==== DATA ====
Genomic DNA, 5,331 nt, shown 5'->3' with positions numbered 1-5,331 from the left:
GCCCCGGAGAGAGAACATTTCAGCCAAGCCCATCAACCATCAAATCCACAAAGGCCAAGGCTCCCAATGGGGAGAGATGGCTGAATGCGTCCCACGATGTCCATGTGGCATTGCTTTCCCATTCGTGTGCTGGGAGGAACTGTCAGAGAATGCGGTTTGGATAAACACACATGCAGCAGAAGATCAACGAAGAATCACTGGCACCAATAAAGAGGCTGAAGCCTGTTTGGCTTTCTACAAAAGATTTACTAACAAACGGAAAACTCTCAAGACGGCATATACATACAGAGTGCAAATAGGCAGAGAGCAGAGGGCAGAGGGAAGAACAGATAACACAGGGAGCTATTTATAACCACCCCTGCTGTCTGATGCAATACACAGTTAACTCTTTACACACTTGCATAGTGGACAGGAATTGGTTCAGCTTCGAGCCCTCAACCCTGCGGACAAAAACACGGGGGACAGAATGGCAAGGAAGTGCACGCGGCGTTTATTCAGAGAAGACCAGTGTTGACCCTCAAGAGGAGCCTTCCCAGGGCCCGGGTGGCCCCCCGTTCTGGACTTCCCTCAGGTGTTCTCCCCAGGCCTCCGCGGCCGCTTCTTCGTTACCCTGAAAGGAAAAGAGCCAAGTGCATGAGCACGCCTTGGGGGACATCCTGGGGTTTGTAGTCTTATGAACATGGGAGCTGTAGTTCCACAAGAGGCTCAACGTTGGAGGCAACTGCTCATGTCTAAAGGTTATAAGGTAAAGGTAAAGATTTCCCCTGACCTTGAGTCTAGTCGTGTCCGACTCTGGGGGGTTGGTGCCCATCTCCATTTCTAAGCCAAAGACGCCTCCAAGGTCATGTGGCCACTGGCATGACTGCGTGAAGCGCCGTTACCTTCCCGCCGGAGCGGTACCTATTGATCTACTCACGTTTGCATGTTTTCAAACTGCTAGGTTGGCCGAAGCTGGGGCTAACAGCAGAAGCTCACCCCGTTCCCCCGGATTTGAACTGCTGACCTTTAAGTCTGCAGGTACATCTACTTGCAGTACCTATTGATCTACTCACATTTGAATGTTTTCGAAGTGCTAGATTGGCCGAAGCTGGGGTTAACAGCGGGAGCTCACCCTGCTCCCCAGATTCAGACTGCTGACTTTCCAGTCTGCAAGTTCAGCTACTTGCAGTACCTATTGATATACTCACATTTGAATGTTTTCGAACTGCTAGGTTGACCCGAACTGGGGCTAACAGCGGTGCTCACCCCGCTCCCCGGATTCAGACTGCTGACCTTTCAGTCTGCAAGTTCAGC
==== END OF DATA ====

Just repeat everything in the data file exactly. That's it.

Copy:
Genomic DNA, 5,331 nt, shown 5'->3' with positions numbered 1-5,331 from the left:
GCCCCGGAGAGAGAACATTTCAGCCAAGCCCATCAACCATCAAATCCACAAAGGCCAAGGCTCCCAATGGGGAGAGATGGCTGAATGCGTCCCACGATGTCCATGTGGCATTGCTTTCCCATTCGTGTGCTGGGAGGAACTGTCAGAGAATGCGGTTTGGATAAACACACATGCAGCAGAAGATCAACGAAGAATCACTGGCACCAATAAAGAGGCTGAAGCCTGTTTGGCTTTCTACAAAAGATTTACTAACAAACGGAAAACTCTCAAGACGGCATATACATACAGAGTGCAAATAGGCAGAGAGCAGAGGGCAGAGGGAAGAACAGATAACACAGGGAGCTATTTATAACCACCCCTGCTGTCTGATGCAATACACAGTTAACTCTTTACACACTTGCATAGTGGACAGGAATTGGTTCAGCTTCGAGCCCTCAACCCTGCGGACAAAAACACGGGGGACAGAATGGCAAGGAAGTGCACGCGGCGTTTATTCAGAGAAGACCAGTGTTGACCCTCAAGAGGAGCCTTCCCAGGGCCCGGGTGGCCCCCCGTTCTGGACTTCCCTCAGGTGTTCTCCCCAGGCCTCCGCGGCCGCTTCTTCGTTACCCTGAAAGGAAAAGAGCCAAGTGCATGAGCACGCCTTGGGGGACATCCTGGGGTTTGTAGTCTTATGAACATGGGAGCTGTAGTTCCACAAGAGGCTCAACGTTGGAGGCAACTGCTCATGTCTAAAGGTTATAAGGTAAAGGTAAAGATTTCCCCTGACCTTGAGTCTAGTCGTGTCCGACTCTGGGGGGTTGGTGCCCATCTCCATTTCTAAGCCAAAGACGCCTCCAAGGTCATGTGGCCACTGGCATGACTGCGTGAAGCGCCGTTACCTTCCCGCCGGAGCGGTACCTATTGATCTACTCACGTTTGCATGTTTTCAAACTGCTAGGTTGGCCGAAGCTGGGGCTAACAGCAGAAGCTCACCCCGTTCCCCCGGATTTGAACTGCTGACCTTTAAGTCTGCAGGTACATCTACTTGCAGTACCTATTGATCTACTCACATTTGAATGTTTTCGAAGTGCTAGATTGGCCGAAGCTGGGGTTAACAGCGGGAGCTCACCCTGCTCCCCAGATTCAGACTGCTGACTTTCCAGTCTGCAAGTTCAGCTACTTGCAGTACCTATTGATATACTCACATTTGAATGTTTTCGAACTGCTAGGTTGACCCGAACTGGGGCTAACAGCGGTGCTCACCCCGCTCCCCGGATTCAGACTGCTGACCTTTCAGTCTGCAAGTTCAGC